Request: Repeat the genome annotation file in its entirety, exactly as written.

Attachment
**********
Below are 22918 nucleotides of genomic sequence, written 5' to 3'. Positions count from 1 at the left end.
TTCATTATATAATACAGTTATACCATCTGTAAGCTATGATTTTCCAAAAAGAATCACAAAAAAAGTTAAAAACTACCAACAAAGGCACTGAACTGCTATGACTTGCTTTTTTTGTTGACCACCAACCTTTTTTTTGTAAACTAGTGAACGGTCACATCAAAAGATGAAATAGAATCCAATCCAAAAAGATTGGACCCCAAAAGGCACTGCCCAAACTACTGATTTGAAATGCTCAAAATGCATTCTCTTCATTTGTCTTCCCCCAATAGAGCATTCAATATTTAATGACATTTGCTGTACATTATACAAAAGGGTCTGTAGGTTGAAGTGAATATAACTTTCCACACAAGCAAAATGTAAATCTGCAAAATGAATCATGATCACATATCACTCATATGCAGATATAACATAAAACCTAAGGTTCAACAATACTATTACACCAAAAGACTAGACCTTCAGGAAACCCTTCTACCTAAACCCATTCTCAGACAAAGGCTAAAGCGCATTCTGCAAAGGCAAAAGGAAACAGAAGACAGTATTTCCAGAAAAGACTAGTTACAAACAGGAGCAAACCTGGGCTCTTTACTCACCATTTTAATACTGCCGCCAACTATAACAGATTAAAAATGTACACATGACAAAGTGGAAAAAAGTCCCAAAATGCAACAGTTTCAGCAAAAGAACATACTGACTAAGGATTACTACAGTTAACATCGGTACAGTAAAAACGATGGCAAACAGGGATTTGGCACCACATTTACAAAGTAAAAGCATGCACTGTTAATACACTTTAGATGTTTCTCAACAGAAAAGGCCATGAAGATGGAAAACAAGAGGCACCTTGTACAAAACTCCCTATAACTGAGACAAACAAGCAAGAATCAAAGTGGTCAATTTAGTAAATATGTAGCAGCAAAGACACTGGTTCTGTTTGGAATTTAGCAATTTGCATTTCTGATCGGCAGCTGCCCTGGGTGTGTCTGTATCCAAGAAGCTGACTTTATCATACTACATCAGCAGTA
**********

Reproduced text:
Below are 22918 nucleotides of genomic sequence, written 5' to 3'. Positions count from 1 at the left end.
TTCATTATATAATACAGTTATACCATCTGTAAGCTATGATTTTCCAAAAAGAATCACAAAAAAAGTTAAAAACTACCAACAAAGGCACTGAACTGCTATGACTTGCTTTTTTTGTTGACCACCAACCTTTTTTTTGTAAACTAGTGAACGGTCACATCAAAAGATGAAATAGAATCCAATCCAAAAAGATTGGACCCCAAAAGGCACTGCCCAAACTACTGATTTGAAATGCTCAAAATGCATTCTCTTCATTTGTCTTCCCCCAATAGAGCATTCAATATTTAATGACATTTGCTGTACATTATACAAAAGGGTCTGTAGGTTGAAGTGAATATAACTTTCCACACAAGCAAAATGTAAATCTGCAAAATGAATCATGATCACATATCACTCATATGCAGATATAACATAAAACCTAAGGTTCAACAATACTATTACACCAAAAGACTAGACCTTCAGGAAACCCTTCTACCTAAACCCATTCTCAGACAAAGGCTAAAGCGCATTCTGCAAAGGCAAAAGGAAACAGAAGACAGTATTTCCAGAAAAGACTAGTTACAAACAGGAGCAAACCTGGGCTCTTTACTCACCATTTTAATACTGCCGCCAACTATAACAGATTAAAAATGTACACATGACAAAGTGGAAAAAAGTCCCAAAATGCAACAGTTTCAGCAAAAGAACATACTGACTAAGGATTACTACAGTTAACATCGGTACAGTAAAAACGATGGCAAACAGGGATTTGGCACCACATTTACAAAGTAAAAGCATGCACTGTTAATACACTTTAGATGTTTCTCAACAGAAAAGGCCATGAAGATGGAAAACAAGAGGCACCTTGTACAAAACTCCCTATAACTGAGACAAACAAGCAAGAATCAAAGTGGTCAATTTAGTAAATATGTAGCAGCAAAGACACTGGTTCTGTTTGGAATTTAGCAATTTGCATTTCTGATCGGCAGCTGCCCTGGGTGTGTCTGTATCCAAGAAGCTGACTTTATCATACTACATCAGCAGTA